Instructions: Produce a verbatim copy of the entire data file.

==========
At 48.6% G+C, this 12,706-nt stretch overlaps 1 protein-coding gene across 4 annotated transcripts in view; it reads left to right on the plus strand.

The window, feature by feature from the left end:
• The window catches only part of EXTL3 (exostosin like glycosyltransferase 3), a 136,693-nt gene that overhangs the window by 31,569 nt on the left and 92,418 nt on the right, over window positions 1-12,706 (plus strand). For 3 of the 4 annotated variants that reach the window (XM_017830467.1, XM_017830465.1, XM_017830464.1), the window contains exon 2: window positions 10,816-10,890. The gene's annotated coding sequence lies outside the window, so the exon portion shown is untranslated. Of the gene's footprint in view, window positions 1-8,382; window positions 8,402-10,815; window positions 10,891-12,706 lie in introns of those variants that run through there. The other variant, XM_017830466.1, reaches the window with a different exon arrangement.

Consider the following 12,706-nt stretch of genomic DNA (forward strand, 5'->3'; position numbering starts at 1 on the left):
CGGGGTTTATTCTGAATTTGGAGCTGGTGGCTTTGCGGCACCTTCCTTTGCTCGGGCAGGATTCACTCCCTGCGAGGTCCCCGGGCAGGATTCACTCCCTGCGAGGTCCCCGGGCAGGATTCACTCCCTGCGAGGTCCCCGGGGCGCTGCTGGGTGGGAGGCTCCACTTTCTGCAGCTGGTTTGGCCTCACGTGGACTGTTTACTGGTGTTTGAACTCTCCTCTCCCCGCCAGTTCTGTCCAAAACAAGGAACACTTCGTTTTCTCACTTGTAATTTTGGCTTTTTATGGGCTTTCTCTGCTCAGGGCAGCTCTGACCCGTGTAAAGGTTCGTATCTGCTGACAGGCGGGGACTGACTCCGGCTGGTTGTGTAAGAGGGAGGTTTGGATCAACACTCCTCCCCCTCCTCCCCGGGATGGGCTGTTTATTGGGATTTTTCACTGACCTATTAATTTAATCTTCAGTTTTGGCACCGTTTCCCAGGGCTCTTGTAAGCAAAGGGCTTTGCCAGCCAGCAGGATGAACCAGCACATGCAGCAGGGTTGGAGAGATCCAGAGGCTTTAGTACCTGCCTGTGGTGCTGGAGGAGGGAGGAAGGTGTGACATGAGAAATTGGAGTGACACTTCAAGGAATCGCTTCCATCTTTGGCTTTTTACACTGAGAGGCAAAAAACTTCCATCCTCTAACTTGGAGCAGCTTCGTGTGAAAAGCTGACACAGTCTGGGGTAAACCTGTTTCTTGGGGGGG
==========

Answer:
At 48.6% G+C, this 12,706-nt stretch overlaps 1 protein-coding gene across 4 annotated transcripts in view; it reads left to right on the plus strand.

The window, feature by feature from the left end:
• The window catches only part of EXTL3 (exostosin like glycosyltransferase 3), a 136,693-nt gene that overhangs the window by 31,569 nt on the left and 92,418 nt on the right, over window positions 1-12,706 (plus strand). For 3 of the 4 annotated variants that reach the window (XM_017830467.1, XM_017830465.1, XM_017830464.1), the window contains exon 2: window positions 10,816-10,890. The gene's annotated coding sequence lies outside the window, so the exon portion shown is untranslated. Of the gene's footprint in view, window positions 1-8,382; window positions 8,402-10,815; window positions 10,891-12,706 lie in introns of those variants that run through there. The other variant, XM_017830466.1, reaches the window with a different exon arrangement.

Consider the following 12,706-nt stretch of genomic DNA (forward strand, 5'->3'; position numbering starts at 1 on the left):
CGGGGTTTATTCTGAATTTGGAGCTGGTGGCTTTGCGGCACCTTCCTTTGCTCGGGCAGGATTCACTCCCTGCGAGGTCCCCGGGCAGGATTCACTCCCTGCGAGGTCCCCGGGCAGGATTCACTCCCTGCGAGGTCCCCGGGGCGCTGCTGGGTGGGAGGCTCCACTTTCTGCAGCTGGTTTGGCCTCACGTGGACTGTTTACTGGTGTTTGAACTCTCCTCTCCCCGCCAGTTCTGTCCAAAACAAGGAACACTTCGTTTTCTCACTTGTAATTTTGGCTTTTTATGGGCTTTCTCTGCTCAGGGCAGCTCTGACCCGTGTAAAGGTTCGTATCTGCTGACAGGCGGGGACTGACTCCGGCTGGTTGTGTAAGAGGGAGGTTTGGATCAACACTCCTCCCCCTCCTCCCCGGGATGGGCTGTTTATTGGGATTTTTCACTGACCTATTAATTTAATCTTCAGTTTTGGCACCGTTTCCCAGGGCTCTTGTAAGCAAAGGGCTTTGCCAGCCAGCAGGATGAACCAGCACATGCAGCAGGGTTGGAGAGATCCAGAGGCTTTAGTACCTGCCTGTGGTGCTGGAGGAGGGAGGAAGGTGTGACATGAGAAATTGGAGTGACACTTCAAGGAATCGCTTCCATCTTTGGCTTTTTACACTGAGAGGCAAAAAACTTCCATCCTCTAACTTGGAGCAGCTTCGTGTGAAAAGCTGACACAGTCTGGGGTAAACCTGTTTCTTGGGGGGG